Ethical Issues Related to a Reduction in Force

August 1995
November 2000 (revised)
November 2005 (revised)
November 2012 (revised)

Statement of the Issue

As the result of shorter lengths of stay, the increase of ambulatory care, higher productivity, new technology and other factors, the capacity of some healthcare organizations could significantly exceed demand. As a result, these organizations may be required to reduce their workforce and related costs. Additionally, mergers and consolidations can result in further reductions and reassignments of staff. Financial pressures will continue to fuel this trend. However, patient care needs should not be compromised when determining staffing requirements.

Careful planning, diligent cost controls, effective resource management and proper consultation can lessen the hardship and stress of a reduction in force. Formal policies and procedures should be developed well in advance of the need to implement them.

The decision to reduce staff necessitates consideration of the short-term and long-term impact on all employees—those leaving and those remaining. Decision makers should consider the potential ethical conflict between formally stated organizational values and staff reduction actions.

Policy Position

The American College of Healthcare Executives recommends that specific steps be considered by healthcare executives when initiating a reduction in force process to support consistency between stated organizational values and those demonstrated before, during and after the process. Among these steps are the following:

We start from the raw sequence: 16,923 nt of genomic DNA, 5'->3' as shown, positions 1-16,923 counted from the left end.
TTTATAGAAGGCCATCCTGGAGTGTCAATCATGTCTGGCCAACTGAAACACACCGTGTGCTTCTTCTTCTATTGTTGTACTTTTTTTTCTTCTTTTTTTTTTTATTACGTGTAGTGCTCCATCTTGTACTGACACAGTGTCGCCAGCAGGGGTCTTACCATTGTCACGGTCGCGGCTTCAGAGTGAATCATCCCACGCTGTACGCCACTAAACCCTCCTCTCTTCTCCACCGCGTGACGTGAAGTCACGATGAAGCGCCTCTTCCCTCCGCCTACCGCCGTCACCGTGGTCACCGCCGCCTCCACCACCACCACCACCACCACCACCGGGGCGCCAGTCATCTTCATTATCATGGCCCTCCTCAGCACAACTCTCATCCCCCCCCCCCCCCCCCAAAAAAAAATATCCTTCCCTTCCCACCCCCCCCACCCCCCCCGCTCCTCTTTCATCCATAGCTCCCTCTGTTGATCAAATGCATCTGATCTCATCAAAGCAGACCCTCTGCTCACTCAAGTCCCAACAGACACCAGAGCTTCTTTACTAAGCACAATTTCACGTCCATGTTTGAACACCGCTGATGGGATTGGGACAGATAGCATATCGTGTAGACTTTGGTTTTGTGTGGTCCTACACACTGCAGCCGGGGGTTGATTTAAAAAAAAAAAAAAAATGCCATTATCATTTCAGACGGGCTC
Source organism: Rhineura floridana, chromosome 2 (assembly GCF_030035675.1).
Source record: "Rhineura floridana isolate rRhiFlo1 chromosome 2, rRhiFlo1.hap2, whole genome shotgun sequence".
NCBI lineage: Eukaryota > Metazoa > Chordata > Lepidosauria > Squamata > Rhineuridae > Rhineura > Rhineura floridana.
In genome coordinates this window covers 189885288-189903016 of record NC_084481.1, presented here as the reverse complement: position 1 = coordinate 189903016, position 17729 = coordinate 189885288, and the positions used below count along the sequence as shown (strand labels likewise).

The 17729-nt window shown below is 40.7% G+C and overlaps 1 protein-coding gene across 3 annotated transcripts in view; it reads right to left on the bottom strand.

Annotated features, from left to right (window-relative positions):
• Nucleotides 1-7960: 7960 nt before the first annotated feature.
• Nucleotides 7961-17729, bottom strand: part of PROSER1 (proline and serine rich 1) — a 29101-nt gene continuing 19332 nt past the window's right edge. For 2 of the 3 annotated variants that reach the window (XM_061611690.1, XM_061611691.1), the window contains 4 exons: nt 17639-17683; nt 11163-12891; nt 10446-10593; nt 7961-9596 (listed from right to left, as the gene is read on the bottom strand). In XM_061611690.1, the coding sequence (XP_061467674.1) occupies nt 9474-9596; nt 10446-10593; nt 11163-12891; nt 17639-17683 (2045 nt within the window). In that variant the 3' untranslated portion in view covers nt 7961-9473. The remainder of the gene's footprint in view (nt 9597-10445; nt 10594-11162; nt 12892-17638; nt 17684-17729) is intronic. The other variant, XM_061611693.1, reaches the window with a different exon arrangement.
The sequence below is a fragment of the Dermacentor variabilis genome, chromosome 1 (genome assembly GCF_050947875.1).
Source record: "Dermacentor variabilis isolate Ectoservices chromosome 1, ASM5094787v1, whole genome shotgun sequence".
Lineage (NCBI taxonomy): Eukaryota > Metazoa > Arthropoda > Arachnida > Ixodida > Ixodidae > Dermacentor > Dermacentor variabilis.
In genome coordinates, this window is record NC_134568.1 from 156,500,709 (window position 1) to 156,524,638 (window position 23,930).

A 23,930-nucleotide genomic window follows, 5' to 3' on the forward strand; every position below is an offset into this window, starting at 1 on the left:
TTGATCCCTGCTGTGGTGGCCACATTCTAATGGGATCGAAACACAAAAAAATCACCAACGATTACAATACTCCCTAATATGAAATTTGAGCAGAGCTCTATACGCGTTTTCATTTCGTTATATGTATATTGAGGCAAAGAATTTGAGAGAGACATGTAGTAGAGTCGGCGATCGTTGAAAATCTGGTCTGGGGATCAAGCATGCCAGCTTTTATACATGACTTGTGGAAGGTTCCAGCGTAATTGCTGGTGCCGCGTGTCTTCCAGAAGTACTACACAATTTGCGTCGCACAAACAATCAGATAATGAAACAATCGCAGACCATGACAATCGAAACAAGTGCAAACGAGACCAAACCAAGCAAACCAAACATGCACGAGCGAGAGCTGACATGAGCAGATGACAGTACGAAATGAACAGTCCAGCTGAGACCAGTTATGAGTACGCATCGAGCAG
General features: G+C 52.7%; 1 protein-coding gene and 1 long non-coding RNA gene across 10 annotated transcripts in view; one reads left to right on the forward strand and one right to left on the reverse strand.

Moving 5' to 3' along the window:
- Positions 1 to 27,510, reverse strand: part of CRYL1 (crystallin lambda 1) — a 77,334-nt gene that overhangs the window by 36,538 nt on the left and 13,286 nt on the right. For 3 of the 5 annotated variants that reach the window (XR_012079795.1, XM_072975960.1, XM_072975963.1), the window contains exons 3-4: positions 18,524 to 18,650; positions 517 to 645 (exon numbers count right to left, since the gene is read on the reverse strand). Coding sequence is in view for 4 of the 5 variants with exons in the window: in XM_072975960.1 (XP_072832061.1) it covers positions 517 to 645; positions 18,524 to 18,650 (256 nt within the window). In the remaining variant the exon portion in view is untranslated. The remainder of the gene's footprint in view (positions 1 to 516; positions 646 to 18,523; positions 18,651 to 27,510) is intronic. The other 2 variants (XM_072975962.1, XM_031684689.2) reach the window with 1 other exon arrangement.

• Recognize that cost reduction efforts must be appropriate—if they are too aggressive, the consequences for patients, staff and the organization can be as harmful as doing too little or proceeding too late;
  • Explore and evaluate best practices from similar organizations which could be helpful in designing and implementing a workforce reduction plan; best practices can be identified by conducting a thorough literature review, attending seminars and speaking with colleagues;
  • Develop a workforce reduction plan that effectively describes its rationale, objectives, implementation process, timeline and impact assessment techniques;
  • Obtain input and advice from senior management and human resource leaders on the number and type of positions to be reduced, which open positions should not be filled, and when and how communication regarding the reduction plan should be made. Include other key components, such as discussing the rationale and process with the organization’s governing body, medical staff leadership and, if necessary, the media;
  • Consult with labor counsel;
  • Provide timely, accurate, clear and consistent information—including the reasoning behind the decision—to stakeholders when staff reductions become necessary;
  • Review the principles and ideals expressed in vision, mission and value statements, personnel policies, annual reports, employee orientation materials and other documents to test congruence and conformance with reduction in force decisions;
  • Support, if possible, through retraining and redeployment, employees whose positions have been eliminated. Also, consider outplacement assistance, appropriate severance policies and continued service through the organization’s employee assistance program, if possible; and
  • Address the needs of remaining staff by demonstrating sensitivity to their potential feelings of loss, anger and survivor guilt. Also address their anxiety about the possibility of further reductions and uncertainty regarding changes in workload, work redesign and similar concerns.

Healthcare organizations encounter the same set of challenging issues associated with reductions in force as do other employers. Reduction in force decisions should reflect an institution’s ethics and value statements.

Approved by the Board of Governors of the American College of Healthcare Executives on November 12, 2012.